James Marston Fitch received honorary doctoral degrees from Columbia University, New Jersey Institute of Technology, the University of Kansas, Parsons The New School for Design, and Tulane University. Shortly before his death in 2000 he attended the first Fitch Colloquium, established in his honor at the Columbia University Graduate School of Architecture, Planning, and Preservation.2 His legacy is maintained by several awards, grant programs, and honors including a chair in Professor Fitch’s name at Columbia University’s graduate program in historic preservation, a fellowship in historic preservation at the American Academy in Rome, and the grant programs of the James Marston Fitch Charitable Foundation that has, since 1988, awarded excellence and new thinking in American historic preservation.

Defining Esthetics in Architecture and Architectural Preservation

Scholars in the arts and humanities of James Marston Fitch’s generation used the words esthetic or esthetics for perceiving, describing, and evaluating art and architecture, among other things. Since the word esthetics has fallen into disuse in recent years, it may be useful to define it before discussing the word’s relation to the preserved built environment. The word esthetics, also known as aesthetics3, traces back to antiquity, and a selection of definitions of the word, that indicate its various nuanced meanings over time, are cited below.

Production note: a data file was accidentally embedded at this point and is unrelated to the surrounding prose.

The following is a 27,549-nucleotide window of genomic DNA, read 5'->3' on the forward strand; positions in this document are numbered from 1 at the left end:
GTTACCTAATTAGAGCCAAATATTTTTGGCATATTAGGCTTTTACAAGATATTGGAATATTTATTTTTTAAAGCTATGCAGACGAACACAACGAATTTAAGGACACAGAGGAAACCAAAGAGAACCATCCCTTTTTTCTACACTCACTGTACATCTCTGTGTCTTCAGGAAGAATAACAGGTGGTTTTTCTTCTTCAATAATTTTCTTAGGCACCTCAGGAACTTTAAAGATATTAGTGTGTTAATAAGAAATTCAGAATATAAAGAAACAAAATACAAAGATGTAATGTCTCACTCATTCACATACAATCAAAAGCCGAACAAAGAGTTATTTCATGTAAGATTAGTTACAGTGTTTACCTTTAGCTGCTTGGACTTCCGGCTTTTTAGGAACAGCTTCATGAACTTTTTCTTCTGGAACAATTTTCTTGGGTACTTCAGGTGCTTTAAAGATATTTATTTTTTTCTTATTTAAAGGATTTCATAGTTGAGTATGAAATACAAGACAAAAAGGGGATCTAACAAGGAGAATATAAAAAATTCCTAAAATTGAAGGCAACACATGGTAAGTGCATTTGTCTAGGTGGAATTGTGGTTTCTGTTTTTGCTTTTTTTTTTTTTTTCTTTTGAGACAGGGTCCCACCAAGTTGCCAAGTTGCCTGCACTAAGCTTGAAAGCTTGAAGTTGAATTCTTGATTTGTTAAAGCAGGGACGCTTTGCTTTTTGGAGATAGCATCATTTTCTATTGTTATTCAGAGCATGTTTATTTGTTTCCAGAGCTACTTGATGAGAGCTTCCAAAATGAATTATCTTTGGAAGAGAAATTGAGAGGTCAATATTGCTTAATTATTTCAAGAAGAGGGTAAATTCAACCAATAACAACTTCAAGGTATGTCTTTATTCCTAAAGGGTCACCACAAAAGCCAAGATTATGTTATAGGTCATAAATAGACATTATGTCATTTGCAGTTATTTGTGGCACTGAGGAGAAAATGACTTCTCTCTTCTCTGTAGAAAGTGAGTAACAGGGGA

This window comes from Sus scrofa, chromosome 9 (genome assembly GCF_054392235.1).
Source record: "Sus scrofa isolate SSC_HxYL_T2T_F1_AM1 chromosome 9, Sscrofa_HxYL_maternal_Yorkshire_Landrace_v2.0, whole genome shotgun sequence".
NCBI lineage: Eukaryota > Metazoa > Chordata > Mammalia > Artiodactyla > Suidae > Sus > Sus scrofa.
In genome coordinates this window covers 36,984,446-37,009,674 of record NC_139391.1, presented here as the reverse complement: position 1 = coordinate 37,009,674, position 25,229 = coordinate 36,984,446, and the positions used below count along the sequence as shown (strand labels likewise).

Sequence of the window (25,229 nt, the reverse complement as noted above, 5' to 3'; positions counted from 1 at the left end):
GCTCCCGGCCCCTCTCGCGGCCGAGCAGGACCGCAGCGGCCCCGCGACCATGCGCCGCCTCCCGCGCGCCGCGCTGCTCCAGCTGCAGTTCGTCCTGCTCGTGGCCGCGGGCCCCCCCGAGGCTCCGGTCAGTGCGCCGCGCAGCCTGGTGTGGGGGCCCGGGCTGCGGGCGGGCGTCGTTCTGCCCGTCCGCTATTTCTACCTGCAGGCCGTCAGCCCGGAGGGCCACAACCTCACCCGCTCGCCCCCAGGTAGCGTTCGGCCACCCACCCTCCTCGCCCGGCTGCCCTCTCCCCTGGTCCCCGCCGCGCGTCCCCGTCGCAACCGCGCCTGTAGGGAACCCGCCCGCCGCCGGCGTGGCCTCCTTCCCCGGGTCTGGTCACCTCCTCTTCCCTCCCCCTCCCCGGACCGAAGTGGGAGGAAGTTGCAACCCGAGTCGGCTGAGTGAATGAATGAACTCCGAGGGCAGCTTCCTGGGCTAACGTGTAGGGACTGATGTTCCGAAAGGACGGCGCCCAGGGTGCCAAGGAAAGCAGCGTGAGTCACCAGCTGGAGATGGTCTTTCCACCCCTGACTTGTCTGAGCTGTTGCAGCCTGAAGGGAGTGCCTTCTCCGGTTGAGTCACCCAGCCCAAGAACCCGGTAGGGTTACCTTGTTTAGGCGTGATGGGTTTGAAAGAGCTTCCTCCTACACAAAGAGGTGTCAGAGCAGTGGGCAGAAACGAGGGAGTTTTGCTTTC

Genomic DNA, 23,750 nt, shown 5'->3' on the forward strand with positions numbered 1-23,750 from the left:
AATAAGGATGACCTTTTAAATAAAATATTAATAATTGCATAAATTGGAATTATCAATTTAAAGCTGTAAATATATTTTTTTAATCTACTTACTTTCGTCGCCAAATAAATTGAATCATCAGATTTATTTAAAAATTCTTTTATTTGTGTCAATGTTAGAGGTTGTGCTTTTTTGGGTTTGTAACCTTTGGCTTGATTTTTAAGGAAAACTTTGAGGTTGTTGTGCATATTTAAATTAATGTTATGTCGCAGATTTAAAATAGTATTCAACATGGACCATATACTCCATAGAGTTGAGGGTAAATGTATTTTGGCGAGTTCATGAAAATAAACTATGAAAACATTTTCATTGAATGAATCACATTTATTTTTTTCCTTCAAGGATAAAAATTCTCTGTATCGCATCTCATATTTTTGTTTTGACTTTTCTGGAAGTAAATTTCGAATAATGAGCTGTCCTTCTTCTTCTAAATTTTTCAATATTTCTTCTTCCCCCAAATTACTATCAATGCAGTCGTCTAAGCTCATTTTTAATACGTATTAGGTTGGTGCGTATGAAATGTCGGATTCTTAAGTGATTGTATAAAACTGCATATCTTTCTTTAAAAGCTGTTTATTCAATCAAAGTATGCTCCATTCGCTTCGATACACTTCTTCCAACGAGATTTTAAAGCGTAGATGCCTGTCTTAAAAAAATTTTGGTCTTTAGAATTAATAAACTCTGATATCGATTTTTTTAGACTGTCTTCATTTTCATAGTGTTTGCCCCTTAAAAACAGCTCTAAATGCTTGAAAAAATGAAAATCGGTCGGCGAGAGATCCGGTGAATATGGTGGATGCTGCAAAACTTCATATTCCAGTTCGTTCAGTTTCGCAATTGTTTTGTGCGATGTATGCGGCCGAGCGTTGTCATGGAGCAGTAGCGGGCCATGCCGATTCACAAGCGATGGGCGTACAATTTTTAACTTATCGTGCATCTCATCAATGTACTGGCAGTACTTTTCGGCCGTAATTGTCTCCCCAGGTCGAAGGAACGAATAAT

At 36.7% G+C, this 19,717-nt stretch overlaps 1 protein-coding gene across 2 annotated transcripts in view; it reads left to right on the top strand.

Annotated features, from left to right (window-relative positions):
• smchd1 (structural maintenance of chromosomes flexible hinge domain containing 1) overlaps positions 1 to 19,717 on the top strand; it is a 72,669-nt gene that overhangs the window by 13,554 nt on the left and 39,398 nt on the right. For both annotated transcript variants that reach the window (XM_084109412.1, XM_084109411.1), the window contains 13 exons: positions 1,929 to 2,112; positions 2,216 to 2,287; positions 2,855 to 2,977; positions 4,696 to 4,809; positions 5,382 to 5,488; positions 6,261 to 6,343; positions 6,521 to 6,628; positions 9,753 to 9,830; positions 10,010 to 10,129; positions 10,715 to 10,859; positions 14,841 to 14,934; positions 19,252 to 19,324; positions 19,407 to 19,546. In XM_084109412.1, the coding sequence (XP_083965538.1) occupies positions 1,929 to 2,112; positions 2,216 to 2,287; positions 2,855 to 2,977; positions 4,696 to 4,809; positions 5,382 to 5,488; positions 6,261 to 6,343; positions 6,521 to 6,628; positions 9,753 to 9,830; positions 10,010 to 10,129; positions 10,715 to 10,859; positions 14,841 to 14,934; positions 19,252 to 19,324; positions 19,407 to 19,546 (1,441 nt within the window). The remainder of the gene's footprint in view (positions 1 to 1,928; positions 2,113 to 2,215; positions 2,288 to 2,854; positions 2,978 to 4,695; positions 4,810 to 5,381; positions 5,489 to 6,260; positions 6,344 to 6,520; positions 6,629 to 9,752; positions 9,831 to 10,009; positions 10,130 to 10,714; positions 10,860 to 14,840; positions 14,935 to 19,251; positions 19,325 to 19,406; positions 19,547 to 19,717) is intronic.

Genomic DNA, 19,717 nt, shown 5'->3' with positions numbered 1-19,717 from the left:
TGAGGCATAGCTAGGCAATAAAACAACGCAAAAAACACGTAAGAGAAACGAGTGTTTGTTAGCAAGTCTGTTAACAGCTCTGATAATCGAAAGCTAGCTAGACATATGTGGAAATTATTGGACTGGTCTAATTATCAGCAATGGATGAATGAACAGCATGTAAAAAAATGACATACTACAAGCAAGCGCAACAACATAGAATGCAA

Webster’s New International Dictionary of the English Language defines esthetics as: 1. a branch of philosophy dealing with the nature of beauty, art, and taste and with the creation and appreciation of beauty; 2. a particular theory or conception of beauty or art: a particular taste for or approach to what is pleasing to the senses and especially sight.4 From the 1750s, the philosophers Alexander Gottlieb Baumgarten, Immanuel Kant, and Georg Wilhelm Friedrich Hegel all used the term with slightly differing meanings in describing beauty, the good, the right, the moral. By 1830, Hegel elaborated a science of the fine arts that he called Aesthetik, which won so much approval since his time that his usage of the word was generally adopted. More current connotations and denotations reveal additional nuanced meanings and uses of the word; with its most up to the minute publically-generated definition being found in Wikipedia being: Aesthetics (esthetics) is commonly known as the study of sensory values, sometimes called judgments of sentiment and taste. More broadly, scholars in the field define aesthetics as “critical reflection on art, culture and nature.” Aesthetics is closely associated with the philosophy of art. Aesthetics studies new ways of seeing and of perceiving the world.5